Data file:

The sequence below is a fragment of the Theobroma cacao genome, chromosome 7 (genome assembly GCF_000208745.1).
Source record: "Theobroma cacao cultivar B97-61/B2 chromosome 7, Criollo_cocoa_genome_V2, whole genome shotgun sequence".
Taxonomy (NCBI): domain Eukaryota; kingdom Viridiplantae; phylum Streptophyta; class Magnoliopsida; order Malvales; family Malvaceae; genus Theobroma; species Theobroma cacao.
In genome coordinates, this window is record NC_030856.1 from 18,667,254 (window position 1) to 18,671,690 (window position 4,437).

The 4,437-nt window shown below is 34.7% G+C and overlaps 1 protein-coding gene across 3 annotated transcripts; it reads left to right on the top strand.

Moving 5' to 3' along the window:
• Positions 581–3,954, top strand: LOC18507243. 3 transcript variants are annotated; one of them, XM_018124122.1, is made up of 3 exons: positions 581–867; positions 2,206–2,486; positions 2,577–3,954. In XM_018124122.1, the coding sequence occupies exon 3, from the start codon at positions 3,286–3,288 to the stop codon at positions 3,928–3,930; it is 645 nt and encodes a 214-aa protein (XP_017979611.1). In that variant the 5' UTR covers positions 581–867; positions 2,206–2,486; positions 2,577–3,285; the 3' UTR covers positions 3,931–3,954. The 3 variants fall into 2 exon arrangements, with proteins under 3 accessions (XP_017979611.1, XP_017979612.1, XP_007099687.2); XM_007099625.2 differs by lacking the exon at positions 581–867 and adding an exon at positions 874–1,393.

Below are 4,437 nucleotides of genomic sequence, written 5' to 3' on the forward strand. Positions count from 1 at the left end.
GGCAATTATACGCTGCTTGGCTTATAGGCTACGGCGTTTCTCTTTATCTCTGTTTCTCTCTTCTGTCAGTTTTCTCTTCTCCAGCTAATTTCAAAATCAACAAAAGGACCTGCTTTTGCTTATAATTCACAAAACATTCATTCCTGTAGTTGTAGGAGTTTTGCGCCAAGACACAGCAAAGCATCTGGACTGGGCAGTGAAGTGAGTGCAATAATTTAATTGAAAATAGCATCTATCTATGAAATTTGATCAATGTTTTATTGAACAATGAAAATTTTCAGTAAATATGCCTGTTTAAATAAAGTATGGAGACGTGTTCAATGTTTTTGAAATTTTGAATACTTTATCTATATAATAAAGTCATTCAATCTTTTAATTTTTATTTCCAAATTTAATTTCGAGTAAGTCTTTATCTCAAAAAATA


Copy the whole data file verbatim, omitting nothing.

The sequence below is a fragment of the Theobroma cacao genome, chromosome 7 (genome assembly GCF_000208745.1).
Source record: "Theobroma cacao cultivar B97-61/B2 chromosome 7, Criollo_cocoa_genome_V2, whole genome shotgun sequence".
Taxonomy (NCBI): domain Eukaryota; kingdom Viridiplantae; phylum Streptophyta; class Magnoliopsida; order Malvales; family Malvaceae; genus Theobroma; species Theobroma cacao.
In genome coordinates, this window is record NC_030856.1 from 18,667,254 (window position 1) to 18,671,690 (window position 4,437).

The 4,437-nt window shown below is 34.7% G+C and overlaps 1 protein-coding gene across 3 annotated transcripts; it reads left to right on the top strand.

Moving 5' to 3' along the window:
• Positions 581–3,954, top strand: LOC18507243. 3 transcript variants are annotated; one of them, XM_018124122.1, is made up of 3 exons: positions 581–867; positions 2,206–2,486; positions 2,577–3,954. In XM_018124122.1, the coding sequence occupies exon 3, from the start codon at positions 3,286–3,288 to the stop codon at positions 3,928–3,930; it is 645 nt and encodes a 214-aa protein (XP_017979611.1). In that variant the 5' UTR covers positions 581–867; positions 2,206–2,486; positions 2,577–3,285; the 3' UTR covers positions 3,931–3,954. The 3 variants fall into 2 exon arrangements, with proteins under 3 accessions (XP_017979611.1, XP_017979612.1, XP_007099687.2); XM_007099625.2 differs by lacking the exon at positions 581–867 and adding an exon at positions 874–1,393.

Below are 4,437 nucleotides of genomic sequence, written 5' to 3' on the forward strand. Positions count from 1 at the left end.
GGCAATTATACGCTGCTTGGCTTATAGGCTACGGCGTTTCTCTTTATCTCTGTTTCTCTCTTCTGTCAGTTTTCTCTTCTCCAGCTAATTTCAAAATCAACAAAAGGACCTGCTTTTGCTTATAATTCACAAAACATTCATTCCTGTAGTTGTAGGAGTTTTGCGCCAAGACACAGCAAAGCATCTGGACTGGGCAGTGAAGTGAGTGCAATAATTTAATTGAAAATAGCATCTATCTATGAAATTTGATCAATGTTTTATTGAACAATGAAAATTTTCAGTAAATATGCCTGTTTAAATAAAGTATGGAGACGTGTTCAATGTTTTTGAAATTTTGAATACTTTATCTATATAATAAAGTCATTCAATCTTTTAATTTTTATTTCCAAATTTAATTTCGAGTAAGTCTTTATCTCAAAAAATA